A dumper truck driver lay dead on a building site for two days before his body was discovered by colleagues in what has been described as a “human tragedy”.
Father-of-three David White, 38, suffered catastrophic injuries when his vehicle over-turned and crushed him at the building site where he was working back in October 2016.
As he was alone and on a weekend shift which he signed up for an extra £50, his body wasn’t discovered till the Monday morning after his death – believed to have been on that Saturday.
When he was found Mr White had a handful of grass in his fist – suggesting he had not died instantly in the incident, the Wales Online reports.
A post-mortem examination revealed he died of abdominal injuries.
He was found not to be wearing a seatbelt at the time of the accident, Swansea Crown Court heard, and to be one of the eight workers allowed to operate the dumper truck even though they were not qualified or “ticketed” to do so.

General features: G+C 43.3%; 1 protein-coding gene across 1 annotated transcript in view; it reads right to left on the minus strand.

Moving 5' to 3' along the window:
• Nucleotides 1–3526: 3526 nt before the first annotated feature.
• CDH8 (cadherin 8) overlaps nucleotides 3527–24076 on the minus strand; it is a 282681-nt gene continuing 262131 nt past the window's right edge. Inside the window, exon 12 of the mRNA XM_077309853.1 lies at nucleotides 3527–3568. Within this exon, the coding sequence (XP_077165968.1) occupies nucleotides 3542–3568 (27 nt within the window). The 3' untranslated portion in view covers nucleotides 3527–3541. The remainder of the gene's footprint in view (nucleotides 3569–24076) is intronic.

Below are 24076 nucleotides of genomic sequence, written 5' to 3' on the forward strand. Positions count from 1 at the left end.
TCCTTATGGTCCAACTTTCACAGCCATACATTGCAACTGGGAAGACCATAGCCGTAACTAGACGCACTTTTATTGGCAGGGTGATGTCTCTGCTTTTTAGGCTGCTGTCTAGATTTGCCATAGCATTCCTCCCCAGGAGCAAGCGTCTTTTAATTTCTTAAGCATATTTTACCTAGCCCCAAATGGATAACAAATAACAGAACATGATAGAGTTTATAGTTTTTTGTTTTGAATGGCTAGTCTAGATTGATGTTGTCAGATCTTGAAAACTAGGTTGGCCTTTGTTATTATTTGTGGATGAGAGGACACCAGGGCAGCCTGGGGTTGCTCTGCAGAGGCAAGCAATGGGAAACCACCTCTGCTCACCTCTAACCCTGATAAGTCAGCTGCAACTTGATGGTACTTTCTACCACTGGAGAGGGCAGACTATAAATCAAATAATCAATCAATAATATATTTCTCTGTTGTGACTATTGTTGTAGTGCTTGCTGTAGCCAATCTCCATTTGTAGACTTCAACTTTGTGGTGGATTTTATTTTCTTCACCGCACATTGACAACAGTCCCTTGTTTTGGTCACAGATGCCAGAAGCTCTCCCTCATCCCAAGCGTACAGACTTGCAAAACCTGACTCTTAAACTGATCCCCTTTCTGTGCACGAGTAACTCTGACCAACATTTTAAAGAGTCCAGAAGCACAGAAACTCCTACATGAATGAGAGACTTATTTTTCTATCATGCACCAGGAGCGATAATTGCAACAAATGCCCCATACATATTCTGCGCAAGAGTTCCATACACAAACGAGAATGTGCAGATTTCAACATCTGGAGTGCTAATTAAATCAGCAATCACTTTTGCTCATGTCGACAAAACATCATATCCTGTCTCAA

Mr White had been working on West Aberthaw Farm in the Vale of Glamorgan on a project being undertaken on behalf of former Cardiff Blues and All Blacks rugby player Xavier Rush’s renovation firm X-Stream Properties.
Details of Mr White’s death were revealed in court when the director of the company which employed him and the project manager responsible for the renovation appeared in the dock for breaching health and safety laws.
Simon Morgan, prosecuting for the Health and Safety Executive (HSE), said a firm called Pro’Conn was in charge of the redevelopment, while project manager and principal designer was Graham Kuhlmann.
Pro’Conn has since gone into liquidation, and was represented in court by its director Kevin March.
The prosecutor told the court that the renovation project at the farm had been running behind schedule at the time following major problems with drainage works, and people were working weekend shifts to catch up.